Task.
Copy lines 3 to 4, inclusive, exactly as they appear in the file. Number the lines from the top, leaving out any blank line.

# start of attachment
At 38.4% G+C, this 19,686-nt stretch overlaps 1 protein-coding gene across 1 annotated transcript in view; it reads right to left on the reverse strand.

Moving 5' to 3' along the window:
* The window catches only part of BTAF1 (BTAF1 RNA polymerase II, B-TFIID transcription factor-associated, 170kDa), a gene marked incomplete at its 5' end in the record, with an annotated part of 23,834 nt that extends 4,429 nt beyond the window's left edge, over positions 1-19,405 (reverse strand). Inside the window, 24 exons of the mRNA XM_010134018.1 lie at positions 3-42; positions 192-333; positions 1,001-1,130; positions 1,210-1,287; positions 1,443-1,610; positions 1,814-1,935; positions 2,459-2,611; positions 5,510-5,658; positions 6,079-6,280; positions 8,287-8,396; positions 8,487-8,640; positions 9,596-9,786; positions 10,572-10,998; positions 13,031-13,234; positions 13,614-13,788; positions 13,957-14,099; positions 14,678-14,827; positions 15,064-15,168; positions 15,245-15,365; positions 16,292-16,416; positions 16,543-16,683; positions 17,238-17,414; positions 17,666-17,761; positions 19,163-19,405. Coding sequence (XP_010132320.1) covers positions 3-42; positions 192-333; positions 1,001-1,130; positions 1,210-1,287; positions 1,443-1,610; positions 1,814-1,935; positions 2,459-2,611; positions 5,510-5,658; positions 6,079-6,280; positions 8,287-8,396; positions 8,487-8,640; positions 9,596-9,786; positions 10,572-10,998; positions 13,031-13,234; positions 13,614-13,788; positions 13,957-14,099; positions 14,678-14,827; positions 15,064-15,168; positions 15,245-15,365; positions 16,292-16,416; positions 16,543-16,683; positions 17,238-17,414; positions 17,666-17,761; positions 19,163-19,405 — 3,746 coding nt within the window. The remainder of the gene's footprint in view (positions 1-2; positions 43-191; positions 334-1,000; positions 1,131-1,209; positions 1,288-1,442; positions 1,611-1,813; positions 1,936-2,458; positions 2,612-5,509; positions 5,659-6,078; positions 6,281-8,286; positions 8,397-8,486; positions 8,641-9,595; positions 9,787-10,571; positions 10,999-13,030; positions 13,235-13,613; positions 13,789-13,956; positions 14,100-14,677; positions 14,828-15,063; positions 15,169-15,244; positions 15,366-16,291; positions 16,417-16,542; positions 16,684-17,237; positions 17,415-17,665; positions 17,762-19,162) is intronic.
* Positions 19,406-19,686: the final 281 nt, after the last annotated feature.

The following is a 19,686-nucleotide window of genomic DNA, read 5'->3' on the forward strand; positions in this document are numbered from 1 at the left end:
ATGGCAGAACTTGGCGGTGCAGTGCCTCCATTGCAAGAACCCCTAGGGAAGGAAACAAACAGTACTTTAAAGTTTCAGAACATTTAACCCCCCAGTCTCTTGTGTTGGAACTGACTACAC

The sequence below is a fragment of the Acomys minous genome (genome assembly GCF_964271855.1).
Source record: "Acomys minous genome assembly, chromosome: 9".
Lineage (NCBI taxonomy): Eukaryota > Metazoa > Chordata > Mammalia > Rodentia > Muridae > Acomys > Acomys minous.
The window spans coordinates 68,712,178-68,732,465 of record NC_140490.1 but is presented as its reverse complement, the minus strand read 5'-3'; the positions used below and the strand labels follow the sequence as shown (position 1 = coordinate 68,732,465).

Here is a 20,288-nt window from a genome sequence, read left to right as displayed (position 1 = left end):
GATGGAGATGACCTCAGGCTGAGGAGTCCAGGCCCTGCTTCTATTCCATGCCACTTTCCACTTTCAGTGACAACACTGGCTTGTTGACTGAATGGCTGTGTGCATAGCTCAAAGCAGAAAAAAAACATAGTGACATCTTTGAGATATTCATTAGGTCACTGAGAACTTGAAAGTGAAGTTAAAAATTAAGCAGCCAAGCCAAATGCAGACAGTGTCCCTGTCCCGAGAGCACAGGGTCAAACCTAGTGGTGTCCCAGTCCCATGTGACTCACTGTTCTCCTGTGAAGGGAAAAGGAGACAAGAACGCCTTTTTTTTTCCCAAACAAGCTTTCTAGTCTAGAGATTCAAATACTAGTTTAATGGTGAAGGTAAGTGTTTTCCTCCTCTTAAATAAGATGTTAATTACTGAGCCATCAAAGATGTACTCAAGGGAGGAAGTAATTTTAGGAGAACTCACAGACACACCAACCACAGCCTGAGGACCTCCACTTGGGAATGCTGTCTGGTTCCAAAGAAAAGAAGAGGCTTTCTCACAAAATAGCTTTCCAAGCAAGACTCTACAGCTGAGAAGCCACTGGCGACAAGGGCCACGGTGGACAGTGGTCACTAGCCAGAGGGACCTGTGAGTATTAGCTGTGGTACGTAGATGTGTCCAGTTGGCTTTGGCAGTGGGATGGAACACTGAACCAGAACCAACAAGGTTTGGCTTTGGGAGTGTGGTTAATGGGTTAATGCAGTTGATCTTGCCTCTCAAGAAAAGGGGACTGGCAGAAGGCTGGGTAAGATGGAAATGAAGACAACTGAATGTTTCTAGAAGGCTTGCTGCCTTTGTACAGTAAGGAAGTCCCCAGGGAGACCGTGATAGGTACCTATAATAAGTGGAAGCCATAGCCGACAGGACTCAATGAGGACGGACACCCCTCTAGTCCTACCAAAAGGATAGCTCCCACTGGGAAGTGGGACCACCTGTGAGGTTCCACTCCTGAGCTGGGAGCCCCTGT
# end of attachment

* The window catches only part of BTAF1 (BTAF1 RNA polymerase II, B-TFIID transcription factor-associated, 170kDa), a gene marked incomplete at its 5' end in the record, with an annotated part of 23,834 nt that extends 4,429 nt beyond the window's left edge, over positions 1-19,405 (reverse strand). Inside the window, 24 exons of the mRNA XM_010134018.1 lie at positions 3-42; positions 192-333; positions 1,001-1,130; positions 1,210-1,287; positions 1,443-1,610; positions 1,814-1,935; positions 2,459-2,611; positions 5,510-5,658; positions 6,079-6,280; positions 8,287-8,396; positions 8,487-8,640; positions 9,596-9,786; positions 10,572-10,998; positions 13,031-13,234; positions 13,614-13,788; positions 13,957-14,099; positions 14,678-14,827; positions 15,064-15,168; positions 15,245-15,365; positions 16,292-16,416; positions 16,543-16,683; positions 17,238-17,414; positions 17,666-17,761; positions 19,163-19,405. Coding sequence (XP_010132320.1) covers positions 3-42; positions 192-333; positions 1,001-1,130; positions 1,210-1,287; positions 1,443-1,610; positions 1,814-1,935; positions 2,459-2,611; positions 5,510-5,658; positions 6,079-6,280; positions 8,287-8,396; positions 8,487-8,640; positions 9,596-9,786; positions 10,572-10,998; positions 13,031-13,234; positions 13,614-13,788; positions 13,957-14,099; positions 14,678-14,827; positions 15,064-15,168; positions 15,245-15,365; positions 16,292-16,416; positions 16,543-16,683; positions 17,238-17,414; positions 17,666-17,761; positions 19,163-19,405 — 3,746 coding nt within the window. The remainder of the gene's footprint in view (positions 1-2; positions 43-191; positions 334-1,000; positions 1,131-1,209; positions 1,288-1,442; positions 1,611-1,813; positions 1,936-2,458; positions 2,612-5,509; positions 5,659-6,078; positions 6,281-8,286; positions 8,397-8,486; positions 8,641-9,595; positions 9,787-10,571; positions 10,999-13,030; positions 13,235-13,613; positions 13,789-13,956; positions 14,100-14,677; positions 14,828-15,063; positions 15,169-15,244; positions 15,366-16,291; positions 16,417-16,542; positions 16,684-17,237; positions 17,415-17,665; positions 17,762-19,162) is intronic.
* Positions 19,406-19,686: the final 281 nt, after the last annotated feature.